A Free Syrian Army fighter of Fursan al-Haq brigade
prepares to fire a U.S.-made anti-tank Tow missile
Despite a month of heavy battering by Russian airstrikes, Syria's rebels have so far been able to fend off offensives by government forces trying to retake territory from the rebel's heartland. The fierce fighting shows how even greater backing from Syrian President Bashar Assad's international allies is not swiftly tipping the conflict in his favor.
Assad's military has launched assaults on several fronts in the north and northwest the past weeks, supported by Russian airstrikes pummeling rebel positions that government forces are trying to retake. Assad's troops have also been backed by the tougher fighters of Lebanon's Hezbollah guerrilla army and combat advisers from Iran's elite Revolutionary Guard — and top commanders from both Hezbollah and the Iranians have been killed, a sign of the intensity of the battles.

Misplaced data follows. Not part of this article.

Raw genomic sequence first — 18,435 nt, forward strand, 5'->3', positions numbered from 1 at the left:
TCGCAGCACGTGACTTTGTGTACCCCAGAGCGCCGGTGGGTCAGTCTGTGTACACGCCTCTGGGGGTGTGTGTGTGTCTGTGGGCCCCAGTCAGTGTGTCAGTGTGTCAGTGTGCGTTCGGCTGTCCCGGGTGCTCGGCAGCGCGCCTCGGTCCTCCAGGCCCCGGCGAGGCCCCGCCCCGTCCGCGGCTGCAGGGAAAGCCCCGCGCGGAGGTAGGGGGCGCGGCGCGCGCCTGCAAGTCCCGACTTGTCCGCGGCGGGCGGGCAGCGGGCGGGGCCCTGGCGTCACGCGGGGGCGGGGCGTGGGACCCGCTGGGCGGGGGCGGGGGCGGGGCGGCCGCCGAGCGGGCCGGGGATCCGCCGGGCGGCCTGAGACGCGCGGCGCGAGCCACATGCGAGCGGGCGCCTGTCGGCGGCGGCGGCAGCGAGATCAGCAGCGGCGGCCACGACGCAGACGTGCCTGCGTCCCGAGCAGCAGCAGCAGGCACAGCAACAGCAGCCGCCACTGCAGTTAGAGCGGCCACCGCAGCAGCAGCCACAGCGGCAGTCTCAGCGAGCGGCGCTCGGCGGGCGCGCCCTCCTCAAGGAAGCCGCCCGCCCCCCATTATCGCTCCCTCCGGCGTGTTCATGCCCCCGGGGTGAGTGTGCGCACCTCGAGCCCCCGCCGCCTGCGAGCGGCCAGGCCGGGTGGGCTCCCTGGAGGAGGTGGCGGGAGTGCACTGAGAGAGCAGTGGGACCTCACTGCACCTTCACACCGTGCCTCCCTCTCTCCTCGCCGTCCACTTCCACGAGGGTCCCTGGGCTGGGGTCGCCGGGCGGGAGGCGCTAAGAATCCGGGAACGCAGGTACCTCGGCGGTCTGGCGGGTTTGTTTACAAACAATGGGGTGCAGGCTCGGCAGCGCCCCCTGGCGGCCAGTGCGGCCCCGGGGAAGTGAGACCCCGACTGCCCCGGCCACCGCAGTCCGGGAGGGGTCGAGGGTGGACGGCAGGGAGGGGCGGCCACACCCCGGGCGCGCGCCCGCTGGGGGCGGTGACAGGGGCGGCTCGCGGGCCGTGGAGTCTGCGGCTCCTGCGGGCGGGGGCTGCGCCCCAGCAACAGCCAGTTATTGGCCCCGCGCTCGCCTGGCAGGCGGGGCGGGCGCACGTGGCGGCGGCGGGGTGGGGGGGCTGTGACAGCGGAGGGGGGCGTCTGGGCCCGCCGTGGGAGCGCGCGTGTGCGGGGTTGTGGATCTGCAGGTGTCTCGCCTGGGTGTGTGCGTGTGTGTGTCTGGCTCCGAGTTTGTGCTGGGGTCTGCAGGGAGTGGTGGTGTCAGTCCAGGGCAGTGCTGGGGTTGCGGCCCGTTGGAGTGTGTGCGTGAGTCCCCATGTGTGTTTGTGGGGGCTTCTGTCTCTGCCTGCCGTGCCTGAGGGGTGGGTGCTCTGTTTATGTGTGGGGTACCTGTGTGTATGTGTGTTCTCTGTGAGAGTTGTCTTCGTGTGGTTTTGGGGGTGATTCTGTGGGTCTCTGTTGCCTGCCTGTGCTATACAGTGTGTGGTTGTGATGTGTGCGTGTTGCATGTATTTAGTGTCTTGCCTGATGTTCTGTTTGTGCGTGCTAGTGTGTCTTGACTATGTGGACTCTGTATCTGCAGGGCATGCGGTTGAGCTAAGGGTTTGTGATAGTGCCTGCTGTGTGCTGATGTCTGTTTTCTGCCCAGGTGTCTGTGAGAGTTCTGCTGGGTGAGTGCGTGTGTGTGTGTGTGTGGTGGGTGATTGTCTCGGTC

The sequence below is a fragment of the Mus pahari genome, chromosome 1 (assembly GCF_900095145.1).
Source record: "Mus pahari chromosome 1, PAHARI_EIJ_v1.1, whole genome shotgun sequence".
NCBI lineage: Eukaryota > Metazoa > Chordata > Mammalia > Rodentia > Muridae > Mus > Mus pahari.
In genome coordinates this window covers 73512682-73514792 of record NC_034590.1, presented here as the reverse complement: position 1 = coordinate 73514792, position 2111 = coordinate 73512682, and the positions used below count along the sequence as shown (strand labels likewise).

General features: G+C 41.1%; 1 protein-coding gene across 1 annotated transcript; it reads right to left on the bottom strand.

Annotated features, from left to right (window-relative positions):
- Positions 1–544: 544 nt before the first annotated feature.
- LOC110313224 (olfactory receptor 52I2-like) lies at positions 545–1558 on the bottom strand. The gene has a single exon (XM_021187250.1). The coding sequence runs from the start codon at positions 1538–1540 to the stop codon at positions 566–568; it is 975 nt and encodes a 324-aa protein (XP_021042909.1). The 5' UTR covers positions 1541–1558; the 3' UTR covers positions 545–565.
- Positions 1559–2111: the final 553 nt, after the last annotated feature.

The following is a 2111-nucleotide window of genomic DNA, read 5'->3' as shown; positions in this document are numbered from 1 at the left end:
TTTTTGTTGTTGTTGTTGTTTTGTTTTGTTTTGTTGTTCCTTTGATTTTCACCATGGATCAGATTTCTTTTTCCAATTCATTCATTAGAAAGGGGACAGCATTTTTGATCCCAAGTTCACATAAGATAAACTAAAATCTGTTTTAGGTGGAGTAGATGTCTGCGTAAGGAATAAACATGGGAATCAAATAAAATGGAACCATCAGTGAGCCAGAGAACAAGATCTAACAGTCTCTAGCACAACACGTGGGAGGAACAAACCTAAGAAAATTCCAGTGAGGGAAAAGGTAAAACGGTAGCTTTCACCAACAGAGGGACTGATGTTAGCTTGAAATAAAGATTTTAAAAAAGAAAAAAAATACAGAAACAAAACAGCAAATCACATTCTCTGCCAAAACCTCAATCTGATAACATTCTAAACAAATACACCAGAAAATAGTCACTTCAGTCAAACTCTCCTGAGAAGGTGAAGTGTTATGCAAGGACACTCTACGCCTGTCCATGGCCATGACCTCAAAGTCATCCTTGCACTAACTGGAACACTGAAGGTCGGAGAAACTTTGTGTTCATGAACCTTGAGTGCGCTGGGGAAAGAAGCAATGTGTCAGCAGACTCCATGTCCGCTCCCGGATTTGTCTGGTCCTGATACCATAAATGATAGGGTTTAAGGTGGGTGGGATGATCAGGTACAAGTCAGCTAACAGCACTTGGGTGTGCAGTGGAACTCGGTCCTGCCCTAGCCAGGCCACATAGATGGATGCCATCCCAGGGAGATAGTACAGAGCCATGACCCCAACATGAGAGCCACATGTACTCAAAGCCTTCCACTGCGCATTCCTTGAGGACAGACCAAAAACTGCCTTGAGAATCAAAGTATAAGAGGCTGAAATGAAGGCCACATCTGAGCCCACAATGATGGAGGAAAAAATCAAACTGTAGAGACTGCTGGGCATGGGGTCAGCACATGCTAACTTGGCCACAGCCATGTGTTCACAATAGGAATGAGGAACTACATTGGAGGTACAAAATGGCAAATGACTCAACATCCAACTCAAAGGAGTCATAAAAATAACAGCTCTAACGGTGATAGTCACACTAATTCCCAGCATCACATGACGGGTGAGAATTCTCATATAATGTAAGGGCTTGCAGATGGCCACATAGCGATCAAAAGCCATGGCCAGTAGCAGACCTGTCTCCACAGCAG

The rebels say they have been able to hold out because of support from their own allies: An increasing flow of American anti-tank TOW missiles that have allowed their fighters to blunt attempted advances by Assad's forces. Despite more than 1,000 combat sorties by Russian aircraft hitting more than 2,000 targets, government forces' gains have been minimal.
Free Syrian Army Lt. Col. Fares Al-Bayoush of Fursan
"We don't deny that the airstrikes are effective, but they (troops) will not advance on the ground," Lt. Col. Fares al-Bayoush, commander of the 1,300-strong Fursan al-Haq Brigade, told The Associated Press, speaking in the Turkish border city of Reyhanli.
The TOW rockets have been instrumental, he and other commanders said. The United States has been supplying the missiles to select rebel factions for months, part of its program alongside Saudi Arabia, Turkey and Qatar to boost the insurgency.Read the rest of the story HERE.
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